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This blog focuses on California regulatory developments affecting consumer products, and starts with California’s Proposition 65, formally known as The Safe Drinking Water and Toxics Enforcement Act of 1986, Health and Safety Code 25249.5 et seq.  Proposition 65 requires private businesses with 10 or more employees to provide a “clear and reasonable” warning before exposing a person to a Proposition 65 listed chemical.

Target on Consumer Products.  Consumer products have been the primary focus of enforcement actions.  Initial actions were based on products for which there was direct contact with a Proposition 65 chemical such as exposure to lead from lead crystal beverage containers or china glazed with a lead containing glaze.  More recently, the cases involve exposures resulting from contact by inadvertent hand-to-mouth behavior.  These so-called touching cases have involved a wide variety of products such as brass fittings, belts, dog toys, jewelry, house keys, luggage tags, picture frames, purses, shoes, and wallets.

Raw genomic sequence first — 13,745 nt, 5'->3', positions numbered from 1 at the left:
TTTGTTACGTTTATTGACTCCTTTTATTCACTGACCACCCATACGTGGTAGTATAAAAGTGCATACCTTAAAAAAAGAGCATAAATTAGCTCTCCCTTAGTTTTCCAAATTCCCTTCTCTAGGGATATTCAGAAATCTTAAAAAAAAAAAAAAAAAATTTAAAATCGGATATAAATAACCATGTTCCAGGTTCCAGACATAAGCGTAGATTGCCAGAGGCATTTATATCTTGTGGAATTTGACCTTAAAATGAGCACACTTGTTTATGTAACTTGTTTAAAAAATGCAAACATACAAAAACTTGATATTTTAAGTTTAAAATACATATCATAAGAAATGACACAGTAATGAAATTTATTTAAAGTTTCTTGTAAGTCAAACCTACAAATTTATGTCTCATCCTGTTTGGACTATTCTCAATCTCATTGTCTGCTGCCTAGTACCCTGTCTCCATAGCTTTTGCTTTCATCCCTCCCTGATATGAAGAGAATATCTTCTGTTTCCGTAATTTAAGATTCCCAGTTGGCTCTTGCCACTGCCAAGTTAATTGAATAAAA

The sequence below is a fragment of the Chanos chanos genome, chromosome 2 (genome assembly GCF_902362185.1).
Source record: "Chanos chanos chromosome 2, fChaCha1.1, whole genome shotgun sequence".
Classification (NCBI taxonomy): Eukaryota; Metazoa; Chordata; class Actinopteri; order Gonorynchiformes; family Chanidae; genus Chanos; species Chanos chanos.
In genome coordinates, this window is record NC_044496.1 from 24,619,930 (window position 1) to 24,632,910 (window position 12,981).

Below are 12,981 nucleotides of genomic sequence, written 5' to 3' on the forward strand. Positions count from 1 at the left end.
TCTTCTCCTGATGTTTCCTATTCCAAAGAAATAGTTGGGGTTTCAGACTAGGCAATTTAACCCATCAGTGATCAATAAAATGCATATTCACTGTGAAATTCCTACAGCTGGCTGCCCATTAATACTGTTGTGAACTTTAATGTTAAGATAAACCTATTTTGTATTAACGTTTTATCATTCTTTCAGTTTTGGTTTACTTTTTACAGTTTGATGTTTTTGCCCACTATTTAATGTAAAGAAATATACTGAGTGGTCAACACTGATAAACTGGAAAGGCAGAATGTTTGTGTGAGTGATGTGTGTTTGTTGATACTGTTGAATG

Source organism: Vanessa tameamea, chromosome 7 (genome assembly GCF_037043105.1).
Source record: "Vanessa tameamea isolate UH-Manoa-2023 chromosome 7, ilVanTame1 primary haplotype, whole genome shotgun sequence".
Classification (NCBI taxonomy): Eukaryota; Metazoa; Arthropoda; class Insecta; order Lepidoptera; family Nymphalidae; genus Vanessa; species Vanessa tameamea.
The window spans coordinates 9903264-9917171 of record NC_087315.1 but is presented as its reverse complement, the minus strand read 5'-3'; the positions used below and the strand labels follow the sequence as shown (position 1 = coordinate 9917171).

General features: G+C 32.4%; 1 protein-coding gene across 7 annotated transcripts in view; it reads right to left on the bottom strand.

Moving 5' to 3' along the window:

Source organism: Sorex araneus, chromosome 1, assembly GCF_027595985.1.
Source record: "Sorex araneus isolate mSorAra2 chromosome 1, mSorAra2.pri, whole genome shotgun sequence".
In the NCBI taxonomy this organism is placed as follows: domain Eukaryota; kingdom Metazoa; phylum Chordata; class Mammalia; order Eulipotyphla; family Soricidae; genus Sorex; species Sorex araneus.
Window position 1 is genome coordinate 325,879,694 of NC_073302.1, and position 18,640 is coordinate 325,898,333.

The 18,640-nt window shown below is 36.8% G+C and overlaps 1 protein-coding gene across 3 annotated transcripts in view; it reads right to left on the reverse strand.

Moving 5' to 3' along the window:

If Proposition 65 simply requires is that businesses provide a warning, why are so many products subject to lawsuits?  There are many reasons.  In many cases, manufacturers and distributors never thought about touching a product as leading to an exposure to a chemical.  Sellers and distributors of products design their products for style and function and may not be aware of that materials used to make their product contain a Proposition 65 chemical.

Pro-Active Management.  Significantly, businesses can take steps to minimize the potential for enforcement action on consumer products.  First, businesses can require their suppliers to disclose whether their product contains a Proposition 65 chemical.  Suppliers should be aware of raw materials in their products and what Proposition 65 chemicals might be present.  Second, businesses may consider requiring their suppliers to submit test reports on their products and possibly engaging in periodic, independent analyses of the product.  Third, businesses should obtain indemnities from their suppliers.

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